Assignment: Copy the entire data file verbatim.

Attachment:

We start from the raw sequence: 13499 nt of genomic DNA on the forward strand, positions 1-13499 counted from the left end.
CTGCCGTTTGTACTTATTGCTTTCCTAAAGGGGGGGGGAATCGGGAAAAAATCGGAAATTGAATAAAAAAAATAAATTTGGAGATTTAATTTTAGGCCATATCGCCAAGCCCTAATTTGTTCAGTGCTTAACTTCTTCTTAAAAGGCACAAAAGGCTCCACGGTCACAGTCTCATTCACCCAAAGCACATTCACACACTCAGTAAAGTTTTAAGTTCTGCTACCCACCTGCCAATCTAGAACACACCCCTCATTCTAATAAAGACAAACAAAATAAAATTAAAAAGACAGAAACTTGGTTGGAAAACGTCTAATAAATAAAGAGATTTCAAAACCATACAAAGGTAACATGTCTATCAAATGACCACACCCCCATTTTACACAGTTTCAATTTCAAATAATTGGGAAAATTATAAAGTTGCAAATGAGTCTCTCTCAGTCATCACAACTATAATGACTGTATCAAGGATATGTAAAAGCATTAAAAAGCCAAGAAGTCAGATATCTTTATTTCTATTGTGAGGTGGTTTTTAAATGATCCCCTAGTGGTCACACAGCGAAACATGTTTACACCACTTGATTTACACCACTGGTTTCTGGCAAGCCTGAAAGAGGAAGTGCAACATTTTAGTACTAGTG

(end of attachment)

We start from the raw sequence: 13499 nt of genomic DNA on the forward strand, positions 1-13499 counted from the left end.
CTGCCGTTTGTACTTATTGCTTTCCTAAAGGGGGGGGGAATCGGGAAAAAATCGGAAATTGAATAAAAAAAATAAATTTGGAGATTTAATTTTAGGCCATATCGCCAAGCCCTAATTTGTTCAGTGCTTAACTTCTTCTTAAAAGGCACAAAAGGCTCCACGGTCACAGTCTCATTCACCCAAAGCACATTCACACACTCAGTAAAGTTTTAAGTTCTGCTACCCACCTGCCAATCTAGAACACACCCCTCATTCTAATAAAGACAAACAAAATAAAATTAAAAAGACAGAAACTTGGTTGGAAAACGTCTAATAAATAAAGAGATTTCAAAACCATACAAAGGTAACATGTCTATCAAATGACCACACCCCCATTTTACACAGTTTCAATTTCAAATAATTGGGAAAATTATAAAGTTGCAAATGAGTCTCTCTCAGTCATCACAACTATAATGACTGTATCAAGGATATGTAAAAGCATTAAAAAGCCAAGAAGTCAGATATCTTTATTTCTATTGTGAGGTGGTTTTTAAATGATCCCCTAGTGGTCACACAGCGAAACATGTTTACACCACTTGATTTACACCACTGGTTTCTGGCAAGCCTGAAAGAGGAAGTGCAACATTTTAGTACTAGTG